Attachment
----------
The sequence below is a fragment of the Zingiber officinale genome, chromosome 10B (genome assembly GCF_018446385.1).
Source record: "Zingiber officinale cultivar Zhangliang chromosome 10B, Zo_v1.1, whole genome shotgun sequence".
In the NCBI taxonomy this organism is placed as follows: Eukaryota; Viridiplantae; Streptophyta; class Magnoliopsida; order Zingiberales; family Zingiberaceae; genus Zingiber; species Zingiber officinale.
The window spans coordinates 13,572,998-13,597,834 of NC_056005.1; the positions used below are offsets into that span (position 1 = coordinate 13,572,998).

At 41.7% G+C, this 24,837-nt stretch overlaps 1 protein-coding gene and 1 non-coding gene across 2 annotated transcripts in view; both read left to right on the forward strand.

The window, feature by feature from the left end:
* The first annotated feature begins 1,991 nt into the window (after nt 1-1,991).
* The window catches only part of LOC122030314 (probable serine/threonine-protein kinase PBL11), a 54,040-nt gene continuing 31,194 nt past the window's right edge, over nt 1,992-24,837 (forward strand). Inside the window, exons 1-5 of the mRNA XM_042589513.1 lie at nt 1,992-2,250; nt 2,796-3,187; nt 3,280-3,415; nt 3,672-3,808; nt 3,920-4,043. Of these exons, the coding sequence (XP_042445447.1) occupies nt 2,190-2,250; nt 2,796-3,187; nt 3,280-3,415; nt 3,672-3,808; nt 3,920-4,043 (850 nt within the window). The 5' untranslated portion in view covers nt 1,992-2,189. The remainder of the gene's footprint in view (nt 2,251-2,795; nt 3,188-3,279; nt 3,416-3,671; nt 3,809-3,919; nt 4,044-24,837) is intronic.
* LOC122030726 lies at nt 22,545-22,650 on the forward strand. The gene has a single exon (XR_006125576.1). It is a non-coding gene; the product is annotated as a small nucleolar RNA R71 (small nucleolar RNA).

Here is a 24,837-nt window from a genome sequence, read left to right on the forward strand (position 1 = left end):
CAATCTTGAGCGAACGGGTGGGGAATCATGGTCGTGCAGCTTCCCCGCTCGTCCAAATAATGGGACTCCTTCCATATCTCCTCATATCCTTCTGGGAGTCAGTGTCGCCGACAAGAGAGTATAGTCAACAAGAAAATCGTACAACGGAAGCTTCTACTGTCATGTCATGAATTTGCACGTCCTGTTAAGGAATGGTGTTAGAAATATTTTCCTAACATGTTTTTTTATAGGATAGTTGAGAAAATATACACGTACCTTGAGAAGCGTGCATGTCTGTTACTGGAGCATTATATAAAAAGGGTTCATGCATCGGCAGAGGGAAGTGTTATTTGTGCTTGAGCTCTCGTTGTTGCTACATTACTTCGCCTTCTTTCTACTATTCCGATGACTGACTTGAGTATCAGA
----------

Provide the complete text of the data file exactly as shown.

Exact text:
The sequence below is a fragment of the Zingiber officinale genome, chromosome 10B (genome assembly GCF_018446385.1).
Source record: "Zingiber officinale cultivar Zhangliang chromosome 10B, Zo_v1.1, whole genome shotgun sequence".
In the NCBI taxonomy this organism is placed as follows: Eukaryota; Viridiplantae; Streptophyta; class Magnoliopsida; order Zingiberales; family Zingiberaceae; genus Zingiber; species Zingiber officinale.
The window spans coordinates 13,572,998-13,597,834 of NC_056005.1; the positions used below are offsets into that span (position 1 = coordinate 13,572,998).

At 41.7% G+C, this 24,837-nt stretch overlaps 1 protein-coding gene and 1 non-coding gene across 2 annotated transcripts in view; both read left to right on the forward strand.

The window, feature by feature from the left end:
* The first annotated feature begins 1,991 nt into the window (after nt 1-1,991).
* The window catches only part of LOC122030314 (probable serine/threonine-protein kinase PBL11), a 54,040-nt gene continuing 31,194 nt past the window's right edge, over nt 1,992-24,837 (forward strand). Inside the window, exons 1-5 of the mRNA XM_042589513.1 lie at nt 1,992-2,250; nt 2,796-3,187; nt 3,280-3,415; nt 3,672-3,808; nt 3,920-4,043. Of these exons, the coding sequence (XP_042445447.1) occupies nt 2,190-2,250; nt 2,796-3,187; nt 3,280-3,415; nt 3,672-3,808; nt 3,920-4,043 (850 nt within the window). The 5' untranslated portion in view covers nt 1,992-2,189. The remainder of the gene's footprint in view (nt 2,251-2,795; nt 3,188-3,279; nt 3,416-3,671; nt 3,809-3,919; nt 4,044-24,837) is intronic.
* LOC122030726 lies at nt 22,545-22,650 on the forward strand. The gene has a single exon (XR_006125576.1). It is a non-coding gene; the product is annotated as a small nucleolar RNA R71 (small nucleolar RNA).

Here is a 24,837-nt window from a genome sequence, read left to right on the forward strand (position 1 = left end):
CAATCTTGAGCGAACGGGTGGGGAATCATGGTCGTGCAGCTTCCCCGCTCGTCCAAATAATGGGACTCCTTCCATATCTCCTCATATCCTTCTGGGAGTCAGTGTCGCCGACAAGAGAGTATAGTCAACAAGAAAATCGTACAACGGAAGCTTCTACTGTCATGTCATGAATTTGCACGTCCTGTTAAGGAATGGTGTTAGAAATATTTTCCTAACATGTTTTTTTATAGGATAGTTGAGAAAATATACACGTACCTTGAGAAGCGTGCATGTCTGTTACTGGAGCATTATATAAAAAGGGTTCATGCATCGGCAGAGGGAAGTGTTATTTGTGCTTGAGCTCTCGTTGTTGCTACATTACTTCGCCTTCTTTCTACTATTCCGATGACTGACTTGAGTATCAGA